4. You sneak out, join your colleagues and serve yourself a coffee, then look over the glass door and mention there appears to be  something flashing inside as if you just noticed it.
  • S) You feel you think like an experimental particle physicist because…
  1. You do not work in HEP, but at least one answer in each of the 19 questions above made a lot of sense to you
  2. You read this blog and you think it really does not take much to be a HEP physicist.
  3. You are a theorist and although you have trouble with practicalities you think experimentalists have similar thinking processes.
  4. You are a scientist from another field and you know how to tie your shoes.
  5. You are a scientist from another field and you wear sandals.
  6. You are sure you do not think like an experimental particle physicist in the least.

Data preservation survey October 30, 2008

Posted by dorigo in internet, physics, science.
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Today I found twenty free minutes to fill out a questionnaire about data preservation in the CERN web site.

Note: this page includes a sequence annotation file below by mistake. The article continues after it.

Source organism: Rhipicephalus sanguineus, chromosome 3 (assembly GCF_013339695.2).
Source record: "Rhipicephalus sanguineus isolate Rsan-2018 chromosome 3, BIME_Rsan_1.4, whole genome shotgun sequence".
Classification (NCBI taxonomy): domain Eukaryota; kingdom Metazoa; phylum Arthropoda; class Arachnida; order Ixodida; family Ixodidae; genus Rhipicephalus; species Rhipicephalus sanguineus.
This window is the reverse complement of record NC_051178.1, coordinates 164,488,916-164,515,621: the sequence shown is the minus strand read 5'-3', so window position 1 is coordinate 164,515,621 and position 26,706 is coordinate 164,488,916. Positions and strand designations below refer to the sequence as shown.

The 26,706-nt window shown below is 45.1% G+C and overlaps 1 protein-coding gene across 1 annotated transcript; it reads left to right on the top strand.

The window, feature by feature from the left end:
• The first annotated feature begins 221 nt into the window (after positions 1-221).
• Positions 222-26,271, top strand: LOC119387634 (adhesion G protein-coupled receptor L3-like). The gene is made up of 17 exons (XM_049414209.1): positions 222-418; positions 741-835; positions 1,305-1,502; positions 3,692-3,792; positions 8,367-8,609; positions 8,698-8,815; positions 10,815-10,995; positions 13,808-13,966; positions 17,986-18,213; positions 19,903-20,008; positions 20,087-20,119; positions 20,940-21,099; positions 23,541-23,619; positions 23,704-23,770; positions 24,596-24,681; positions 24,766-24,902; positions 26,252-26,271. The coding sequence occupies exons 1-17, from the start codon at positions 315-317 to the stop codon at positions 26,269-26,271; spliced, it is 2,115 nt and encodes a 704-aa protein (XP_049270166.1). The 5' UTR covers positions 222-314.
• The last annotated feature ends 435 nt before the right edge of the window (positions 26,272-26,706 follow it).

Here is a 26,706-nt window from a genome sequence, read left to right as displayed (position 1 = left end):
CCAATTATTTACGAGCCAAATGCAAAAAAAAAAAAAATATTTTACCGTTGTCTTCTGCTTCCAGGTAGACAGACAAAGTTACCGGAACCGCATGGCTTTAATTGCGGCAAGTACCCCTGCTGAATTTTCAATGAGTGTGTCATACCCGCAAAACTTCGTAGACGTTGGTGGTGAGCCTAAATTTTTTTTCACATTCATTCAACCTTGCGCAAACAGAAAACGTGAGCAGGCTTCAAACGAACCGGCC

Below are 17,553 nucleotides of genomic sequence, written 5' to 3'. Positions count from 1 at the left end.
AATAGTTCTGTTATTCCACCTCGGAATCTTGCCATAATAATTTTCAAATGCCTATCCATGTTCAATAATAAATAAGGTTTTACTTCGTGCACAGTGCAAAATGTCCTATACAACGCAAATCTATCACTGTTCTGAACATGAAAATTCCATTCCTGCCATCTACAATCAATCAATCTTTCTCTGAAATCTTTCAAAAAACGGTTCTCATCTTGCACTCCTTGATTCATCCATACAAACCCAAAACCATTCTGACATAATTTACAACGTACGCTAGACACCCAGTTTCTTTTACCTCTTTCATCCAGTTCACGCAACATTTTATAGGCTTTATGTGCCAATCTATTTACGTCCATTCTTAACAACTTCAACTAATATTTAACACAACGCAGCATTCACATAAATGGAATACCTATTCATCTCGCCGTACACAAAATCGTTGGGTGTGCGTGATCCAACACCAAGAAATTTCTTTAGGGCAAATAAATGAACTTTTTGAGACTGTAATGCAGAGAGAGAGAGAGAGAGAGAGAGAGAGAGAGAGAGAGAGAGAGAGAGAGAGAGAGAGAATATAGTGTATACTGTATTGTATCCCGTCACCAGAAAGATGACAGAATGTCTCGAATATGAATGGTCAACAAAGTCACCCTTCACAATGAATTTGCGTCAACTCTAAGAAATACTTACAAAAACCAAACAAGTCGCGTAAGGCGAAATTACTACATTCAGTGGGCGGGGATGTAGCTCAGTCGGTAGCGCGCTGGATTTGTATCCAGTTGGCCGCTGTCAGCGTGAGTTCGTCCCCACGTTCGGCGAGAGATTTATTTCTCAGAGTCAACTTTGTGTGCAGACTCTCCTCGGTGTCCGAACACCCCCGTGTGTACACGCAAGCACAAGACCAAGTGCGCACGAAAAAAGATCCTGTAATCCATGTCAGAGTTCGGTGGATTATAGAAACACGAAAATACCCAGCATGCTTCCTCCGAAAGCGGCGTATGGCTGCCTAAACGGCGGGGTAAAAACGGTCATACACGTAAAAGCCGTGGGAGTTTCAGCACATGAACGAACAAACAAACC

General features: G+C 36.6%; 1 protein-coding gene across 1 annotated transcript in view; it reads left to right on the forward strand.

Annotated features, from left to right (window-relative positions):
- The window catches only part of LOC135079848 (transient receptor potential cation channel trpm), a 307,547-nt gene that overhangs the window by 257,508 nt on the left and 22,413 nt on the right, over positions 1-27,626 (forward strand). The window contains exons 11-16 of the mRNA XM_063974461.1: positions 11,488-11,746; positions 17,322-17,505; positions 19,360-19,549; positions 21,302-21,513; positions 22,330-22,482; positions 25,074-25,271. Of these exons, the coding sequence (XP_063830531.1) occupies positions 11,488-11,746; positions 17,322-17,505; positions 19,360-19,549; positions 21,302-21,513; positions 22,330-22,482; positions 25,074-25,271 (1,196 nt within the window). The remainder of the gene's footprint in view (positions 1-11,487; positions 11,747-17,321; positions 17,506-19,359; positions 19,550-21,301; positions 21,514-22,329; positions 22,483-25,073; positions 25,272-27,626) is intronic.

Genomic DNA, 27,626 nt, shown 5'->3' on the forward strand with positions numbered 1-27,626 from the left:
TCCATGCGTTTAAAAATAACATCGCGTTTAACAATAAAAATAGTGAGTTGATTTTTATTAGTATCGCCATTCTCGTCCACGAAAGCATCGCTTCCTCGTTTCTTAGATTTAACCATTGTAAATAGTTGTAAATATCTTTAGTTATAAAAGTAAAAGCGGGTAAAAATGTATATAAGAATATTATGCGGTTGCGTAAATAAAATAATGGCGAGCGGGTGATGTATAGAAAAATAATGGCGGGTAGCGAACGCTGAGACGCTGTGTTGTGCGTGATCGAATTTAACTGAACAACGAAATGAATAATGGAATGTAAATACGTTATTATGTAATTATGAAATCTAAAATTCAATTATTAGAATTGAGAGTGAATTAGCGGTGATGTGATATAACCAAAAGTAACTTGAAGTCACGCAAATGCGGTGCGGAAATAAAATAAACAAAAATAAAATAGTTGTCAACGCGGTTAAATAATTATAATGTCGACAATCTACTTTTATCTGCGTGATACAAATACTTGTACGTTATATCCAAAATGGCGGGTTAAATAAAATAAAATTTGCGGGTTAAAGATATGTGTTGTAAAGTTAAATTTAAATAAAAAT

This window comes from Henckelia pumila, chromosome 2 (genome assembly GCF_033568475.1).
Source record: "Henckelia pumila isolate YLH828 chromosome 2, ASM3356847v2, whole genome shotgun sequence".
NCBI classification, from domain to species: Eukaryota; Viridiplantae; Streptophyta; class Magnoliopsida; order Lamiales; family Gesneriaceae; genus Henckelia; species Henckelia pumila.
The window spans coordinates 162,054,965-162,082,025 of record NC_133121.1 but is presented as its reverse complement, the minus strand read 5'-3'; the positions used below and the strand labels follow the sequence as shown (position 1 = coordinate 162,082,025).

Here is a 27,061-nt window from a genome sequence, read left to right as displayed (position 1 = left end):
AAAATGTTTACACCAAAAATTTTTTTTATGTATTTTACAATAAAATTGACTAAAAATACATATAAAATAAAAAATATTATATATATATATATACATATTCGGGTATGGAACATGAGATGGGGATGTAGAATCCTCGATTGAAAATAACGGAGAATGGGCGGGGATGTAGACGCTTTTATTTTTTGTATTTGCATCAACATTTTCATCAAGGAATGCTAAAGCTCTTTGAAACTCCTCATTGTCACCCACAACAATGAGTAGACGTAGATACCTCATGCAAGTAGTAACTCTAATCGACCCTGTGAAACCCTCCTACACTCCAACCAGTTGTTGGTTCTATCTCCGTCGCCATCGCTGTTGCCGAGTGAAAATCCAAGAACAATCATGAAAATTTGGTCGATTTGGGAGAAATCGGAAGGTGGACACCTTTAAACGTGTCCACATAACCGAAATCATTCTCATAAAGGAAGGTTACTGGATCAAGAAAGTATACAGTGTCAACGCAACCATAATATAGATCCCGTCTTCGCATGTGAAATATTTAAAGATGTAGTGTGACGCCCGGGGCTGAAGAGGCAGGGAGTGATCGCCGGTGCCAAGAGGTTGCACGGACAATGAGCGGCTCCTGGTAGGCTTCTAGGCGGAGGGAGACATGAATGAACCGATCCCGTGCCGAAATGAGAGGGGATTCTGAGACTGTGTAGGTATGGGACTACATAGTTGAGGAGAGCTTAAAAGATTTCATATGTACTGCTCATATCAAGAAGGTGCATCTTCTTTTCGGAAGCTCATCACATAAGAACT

I have always considered the issue of data archiving very important, even crucial for the advancement of Science. I find it appalling that huge moneys are invested in building and operating large particle physics experiments, with no clear plan about what to do with the data, once the experiments close down.

There are several reasons why one needs to ensure that data is preserved.

  1. First and foremost, we do not burn books. Why should we dispose of data files we took so much care, years of efforts and the work of thousands of people, to put together ?
  2. Old data is potentially crucial to confirm new results, to disprove others, to compare to them. I hope I can give a very clear example of what I mean, this evening, when I will discuss a new result by CDF which is potentially groundbreaking, and which might be tested with older data from CDF itself as well as other hadron collider experiments.